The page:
The fix has been in by members of the S.C. House for a long time. For months, they’ve been actors in a theatrical drama of their own creation to make it look like newly redrawn voting districts are fair.

They’re not. In fact, their laughable work will make South Carolina’s noisy partisan divides worse. Their work is nothing more than a bold build of an electoral map of 124 House districts so more Republicans win and the voting power of Black South Carolinians is dispersed. Their work strives to sow confusion in voting, not improve democracy. They should be ashamed of the way they’re taunting democratic principles of fairness, inclusion and equality.

But they’ll be back in special session Dec. 1 for Act Two — the public process of justifying the inequities and partisan districts they claim are fair.  

You should contact your state representative in Columbia today and demand that he or she vote against the laughable plan passed this week by the House Judiciary Committee. And if they end up voting for it, you and your neighbors should let them know they’ll face a spirited reckoning next year in primary and general elections.

In fact, every single member of the South Carolina House of Representatives who votes for these proposed new districts should face a serious challenger in 2022. Let’s use the power that’s left to vote these people fiddling with democracy out of office — all of them who are spitting on competition. Instead of 2022 elections being about Republicans and Democrats, make it about new blood versus incumbents. “Get rid of incumbents” should be the rallying cry of 2022.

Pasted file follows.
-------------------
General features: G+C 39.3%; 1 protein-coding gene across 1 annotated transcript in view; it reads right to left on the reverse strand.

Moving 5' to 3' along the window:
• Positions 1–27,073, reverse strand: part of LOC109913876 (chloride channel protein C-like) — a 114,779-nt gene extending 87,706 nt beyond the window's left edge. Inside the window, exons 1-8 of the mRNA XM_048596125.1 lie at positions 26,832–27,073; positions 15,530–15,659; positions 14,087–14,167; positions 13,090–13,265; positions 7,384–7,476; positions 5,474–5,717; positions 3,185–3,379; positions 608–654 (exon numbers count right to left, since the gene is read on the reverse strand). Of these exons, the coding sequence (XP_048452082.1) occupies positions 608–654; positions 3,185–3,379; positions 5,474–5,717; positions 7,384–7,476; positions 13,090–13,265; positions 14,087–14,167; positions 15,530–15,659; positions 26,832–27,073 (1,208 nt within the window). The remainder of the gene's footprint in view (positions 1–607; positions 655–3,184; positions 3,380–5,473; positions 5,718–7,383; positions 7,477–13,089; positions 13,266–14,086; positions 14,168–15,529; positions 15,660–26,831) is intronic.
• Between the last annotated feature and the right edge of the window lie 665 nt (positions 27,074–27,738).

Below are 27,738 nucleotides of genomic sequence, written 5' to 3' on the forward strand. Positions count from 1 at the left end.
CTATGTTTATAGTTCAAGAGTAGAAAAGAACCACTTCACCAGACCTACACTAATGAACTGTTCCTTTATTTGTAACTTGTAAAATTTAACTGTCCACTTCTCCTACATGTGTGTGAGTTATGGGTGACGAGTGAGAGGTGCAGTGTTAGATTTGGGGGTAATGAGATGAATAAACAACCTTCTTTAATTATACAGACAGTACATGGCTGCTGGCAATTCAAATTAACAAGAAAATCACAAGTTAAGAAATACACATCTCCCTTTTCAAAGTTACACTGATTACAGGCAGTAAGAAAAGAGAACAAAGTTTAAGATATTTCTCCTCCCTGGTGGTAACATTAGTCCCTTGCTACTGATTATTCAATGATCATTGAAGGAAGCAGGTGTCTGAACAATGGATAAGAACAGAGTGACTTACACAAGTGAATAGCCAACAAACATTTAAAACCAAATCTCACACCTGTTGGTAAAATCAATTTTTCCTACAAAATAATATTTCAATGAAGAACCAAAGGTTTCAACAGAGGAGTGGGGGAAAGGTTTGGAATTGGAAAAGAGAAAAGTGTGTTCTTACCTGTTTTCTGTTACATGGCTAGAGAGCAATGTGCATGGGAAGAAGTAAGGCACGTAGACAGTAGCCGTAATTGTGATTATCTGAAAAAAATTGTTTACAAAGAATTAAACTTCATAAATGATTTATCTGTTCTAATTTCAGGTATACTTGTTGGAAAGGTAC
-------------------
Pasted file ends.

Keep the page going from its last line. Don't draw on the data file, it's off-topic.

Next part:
If you think redistricting inequities are hyperbole, look at an analysis that highlights how messed up the proposed House districts are:

Precinct splits: Of the 2,000-plus voting precincts in the state, 123 now have split precincts, which means some voters in the precinct vote for one state representative and others for another. Having split precincts creates confusion and time delays at the polls because managers have to steer voters to the correct machine for them to cast ballots. Number of split precincts in the proposed map: 370. Couldn’t the House do better than this?

Partisan districts: The House plan reduced competition by creating additional Republican-leaning districts, from 79 to 84; more Democratic-leaning districts, from 29 to 31, and more majority-minority districts, from 30 to 32. All of this is bad for democracy because it creates a predetermined outcome and guarantees a GOP House. In the current plan, only 16 of 124 districts are considered competitive — meaning either party has a chance to win. In the new plan? Just 9. That means there is a real chance for either party to win in only nine districts. Such a poorly-drawn map is a slap in the face.    

Lynn Teague, a vice president with the League of Women Voters of South Carolina, offered this thought on the map being considered by the S.C. House: “The extremely low number of competitive districts – even at a generous plus/minus 5 percent standard – points toward making voters nearly obsolete in general elections for the S.C. House of Representatives.”

Imagine that — elected officials trying to make voters obsolete. Sound like people who want to support autocratic leadership?

Months ago, we described the rigged writing on the wall: “What really needs to happen is the opposite of incumbency protection. To produce a fair reapportionment as envisioned by the U.S. Constitution every 10 years, the chickens [voters] need to be in charge through a redistricting commission that is independent of the legislature. But if you believe that’s going to happen anytime soon, let me sell you a seat on a rocketship.”

Of course, you apparently now can buy seats on rocketships. But you can’t get fair maps in South Carolina. What the S.C. House is doing should make you mad. The way to fight back is to raise Cain now and, if you don’t get what you want in December, raise more Cain at the polls next year. Let’s not allow these foxes to keep guarding their own henhouse.

Andy Brack is the publisher of Charleston City Paper. Have a comment? Send to: feedback@charlestoncitypaper.com.